|Child holding an immunization card|
HARARE, Zimbabwe, 7 October 2004 – For the last 8 years, Wendy Poppie has worked at Kahobo clinic, in the remote part of Gokwe North in Western Zimbabwe.
Mothers bring their children long distances to the clinic in order for them to get their immunization card filled. “People understand the importance of immunization and they are coming with their children. The problem we have is the supply of vaccines,” said Wendy.
Zimbabwe once prided itself on its high immunization coverage. It was one of many countries in Sub-Saharan Africa which were able to finance their own supplies of vaccines. But by 2002, the government of Zimbabwe could not longer cover the costs of this essential service, due to the country’s economic woes. As a result, basic immunization coverage (protection against diphtheria, pertussis (whooping cough) and tetanus) fell from 83 per cent in 1995 to 58 per cent in 2002.
Child health gains are being eroded
Compounding the problem is the shortage of qualified health workers. It has always been difficult to recruit workers for isolated clinics. In the last couple of years, this has become even more difficult, since many trained medical staff are leaving Zimbabwe. This has created a crisis in the delivery of health services. Gains in immunization and many other health programmes are being reversed.
In addition to this reduction in caring capacity, other serious threats to children’s survival in Zimbabwe include malnutrition and poor feeding practices, the HIV/AIDS epidemic, and the AIDS orphan crisis (the increasing number of children being affected by HIV/AIDS).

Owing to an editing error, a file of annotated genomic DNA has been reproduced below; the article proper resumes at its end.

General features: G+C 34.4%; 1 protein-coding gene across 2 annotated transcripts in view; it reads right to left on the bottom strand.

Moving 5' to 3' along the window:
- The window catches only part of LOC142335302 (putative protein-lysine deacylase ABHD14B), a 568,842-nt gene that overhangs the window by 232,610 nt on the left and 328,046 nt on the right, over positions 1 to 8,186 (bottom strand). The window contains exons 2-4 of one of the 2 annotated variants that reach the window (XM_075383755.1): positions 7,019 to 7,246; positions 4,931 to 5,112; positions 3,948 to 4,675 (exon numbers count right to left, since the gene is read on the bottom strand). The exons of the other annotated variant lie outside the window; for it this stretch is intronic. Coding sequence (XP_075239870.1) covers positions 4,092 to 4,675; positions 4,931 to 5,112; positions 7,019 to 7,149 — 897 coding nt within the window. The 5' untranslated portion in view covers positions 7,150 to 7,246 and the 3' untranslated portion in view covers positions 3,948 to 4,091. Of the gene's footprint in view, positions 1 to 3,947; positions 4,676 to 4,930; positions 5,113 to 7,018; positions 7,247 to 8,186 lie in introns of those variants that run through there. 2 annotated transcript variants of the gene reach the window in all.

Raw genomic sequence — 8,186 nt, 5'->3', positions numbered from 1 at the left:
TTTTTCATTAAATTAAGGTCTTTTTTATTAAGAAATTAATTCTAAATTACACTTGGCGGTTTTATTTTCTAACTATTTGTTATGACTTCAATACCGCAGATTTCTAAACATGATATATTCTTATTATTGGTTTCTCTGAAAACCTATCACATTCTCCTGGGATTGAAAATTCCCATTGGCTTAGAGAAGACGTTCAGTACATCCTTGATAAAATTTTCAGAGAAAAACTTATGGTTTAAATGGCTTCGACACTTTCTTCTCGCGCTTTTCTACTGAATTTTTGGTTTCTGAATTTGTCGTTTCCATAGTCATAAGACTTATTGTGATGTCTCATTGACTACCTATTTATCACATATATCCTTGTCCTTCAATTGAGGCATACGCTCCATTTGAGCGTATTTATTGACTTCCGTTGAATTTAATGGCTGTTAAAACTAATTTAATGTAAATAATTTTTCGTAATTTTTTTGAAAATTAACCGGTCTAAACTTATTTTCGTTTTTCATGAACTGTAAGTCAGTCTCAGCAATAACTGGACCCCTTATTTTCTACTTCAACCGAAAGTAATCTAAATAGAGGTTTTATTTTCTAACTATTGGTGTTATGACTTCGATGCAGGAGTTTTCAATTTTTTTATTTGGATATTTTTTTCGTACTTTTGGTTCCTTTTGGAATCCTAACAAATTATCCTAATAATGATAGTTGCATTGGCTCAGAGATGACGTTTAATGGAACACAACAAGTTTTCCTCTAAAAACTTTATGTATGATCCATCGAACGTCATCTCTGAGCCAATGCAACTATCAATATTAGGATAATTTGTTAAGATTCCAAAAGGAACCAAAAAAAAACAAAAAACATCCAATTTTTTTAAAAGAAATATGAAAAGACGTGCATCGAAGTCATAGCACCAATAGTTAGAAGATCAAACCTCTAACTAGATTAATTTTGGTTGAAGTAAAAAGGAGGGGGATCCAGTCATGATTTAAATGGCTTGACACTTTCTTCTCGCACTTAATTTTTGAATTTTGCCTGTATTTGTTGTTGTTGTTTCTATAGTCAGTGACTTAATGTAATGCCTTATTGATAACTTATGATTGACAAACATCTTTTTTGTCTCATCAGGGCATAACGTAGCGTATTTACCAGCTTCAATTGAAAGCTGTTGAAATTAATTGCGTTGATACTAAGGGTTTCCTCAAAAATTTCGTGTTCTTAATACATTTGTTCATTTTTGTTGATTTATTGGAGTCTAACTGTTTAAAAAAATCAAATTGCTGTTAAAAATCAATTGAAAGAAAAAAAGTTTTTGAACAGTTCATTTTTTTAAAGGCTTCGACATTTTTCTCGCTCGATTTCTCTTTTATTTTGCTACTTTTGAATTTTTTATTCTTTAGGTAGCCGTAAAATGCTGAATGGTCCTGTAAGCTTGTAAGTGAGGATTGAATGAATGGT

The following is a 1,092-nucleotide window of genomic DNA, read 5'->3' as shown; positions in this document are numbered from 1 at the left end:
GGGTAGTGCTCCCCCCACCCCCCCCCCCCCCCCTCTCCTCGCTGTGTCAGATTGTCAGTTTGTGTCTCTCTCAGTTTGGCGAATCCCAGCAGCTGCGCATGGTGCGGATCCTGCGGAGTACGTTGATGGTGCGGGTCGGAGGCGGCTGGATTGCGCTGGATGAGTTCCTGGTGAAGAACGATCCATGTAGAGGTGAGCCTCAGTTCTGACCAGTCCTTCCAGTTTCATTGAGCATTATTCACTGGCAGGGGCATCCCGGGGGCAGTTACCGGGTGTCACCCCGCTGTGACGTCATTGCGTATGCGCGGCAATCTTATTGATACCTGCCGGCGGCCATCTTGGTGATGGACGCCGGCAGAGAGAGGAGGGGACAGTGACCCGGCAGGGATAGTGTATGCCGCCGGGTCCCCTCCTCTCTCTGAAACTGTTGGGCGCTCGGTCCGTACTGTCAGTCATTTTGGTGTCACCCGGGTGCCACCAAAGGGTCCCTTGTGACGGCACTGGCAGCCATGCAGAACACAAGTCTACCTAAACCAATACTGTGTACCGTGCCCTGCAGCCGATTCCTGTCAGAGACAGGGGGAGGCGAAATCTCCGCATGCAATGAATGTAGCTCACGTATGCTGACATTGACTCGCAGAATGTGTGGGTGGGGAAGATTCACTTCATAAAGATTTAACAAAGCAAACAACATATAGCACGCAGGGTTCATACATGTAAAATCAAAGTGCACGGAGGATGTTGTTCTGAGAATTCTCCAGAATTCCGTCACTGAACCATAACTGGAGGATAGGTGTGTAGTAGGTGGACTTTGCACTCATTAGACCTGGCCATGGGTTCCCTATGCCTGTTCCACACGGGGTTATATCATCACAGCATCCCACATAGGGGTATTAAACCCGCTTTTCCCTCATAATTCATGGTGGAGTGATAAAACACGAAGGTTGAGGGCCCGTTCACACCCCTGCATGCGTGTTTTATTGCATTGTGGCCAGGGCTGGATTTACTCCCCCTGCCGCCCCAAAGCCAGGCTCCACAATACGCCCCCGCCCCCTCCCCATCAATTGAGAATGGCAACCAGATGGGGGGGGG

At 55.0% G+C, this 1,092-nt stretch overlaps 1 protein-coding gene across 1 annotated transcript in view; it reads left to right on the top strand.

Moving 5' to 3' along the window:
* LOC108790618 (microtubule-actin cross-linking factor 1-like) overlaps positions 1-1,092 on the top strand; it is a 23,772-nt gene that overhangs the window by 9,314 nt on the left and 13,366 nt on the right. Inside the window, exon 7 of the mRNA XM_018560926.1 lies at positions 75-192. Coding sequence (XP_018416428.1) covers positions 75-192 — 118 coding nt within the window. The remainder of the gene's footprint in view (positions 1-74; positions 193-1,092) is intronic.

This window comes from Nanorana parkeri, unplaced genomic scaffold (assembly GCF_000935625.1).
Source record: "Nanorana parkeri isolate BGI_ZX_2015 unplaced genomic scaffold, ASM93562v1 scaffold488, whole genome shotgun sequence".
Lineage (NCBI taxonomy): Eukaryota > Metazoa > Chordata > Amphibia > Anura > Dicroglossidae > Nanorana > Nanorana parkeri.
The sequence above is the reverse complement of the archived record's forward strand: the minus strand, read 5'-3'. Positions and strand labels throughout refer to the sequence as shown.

The net impact of these crises is alarming: In Zimbabwe, under-five mortality rates have steadily risen during the last decade as the significant gains made in child health in the 1980s are being eroded.
Wendy Poppie and her team at the Kahobo clinic, like others throughout this country, are committed to serving the people of their community. As the health system struggles to cope, more support is needed to help them to do their jobs effectively, save lives and reverse the trend of increasing child mortality.
Responding to the crisis
UNICEF (as the lead agency) and partners are developing a consolidated appeal to find support for immunization programmes. In addition, the organization is working to improve nutrition through strengthening nutritional surveillance, in order to ensure that children can be receive the interventions they need most. UNICEF has supported the training of more than 200 health workers on HIV issues and counselling for infant feeding.
Read more about UNICEF in action in Zimbabwe.
World falling short on promise to reduce child deaths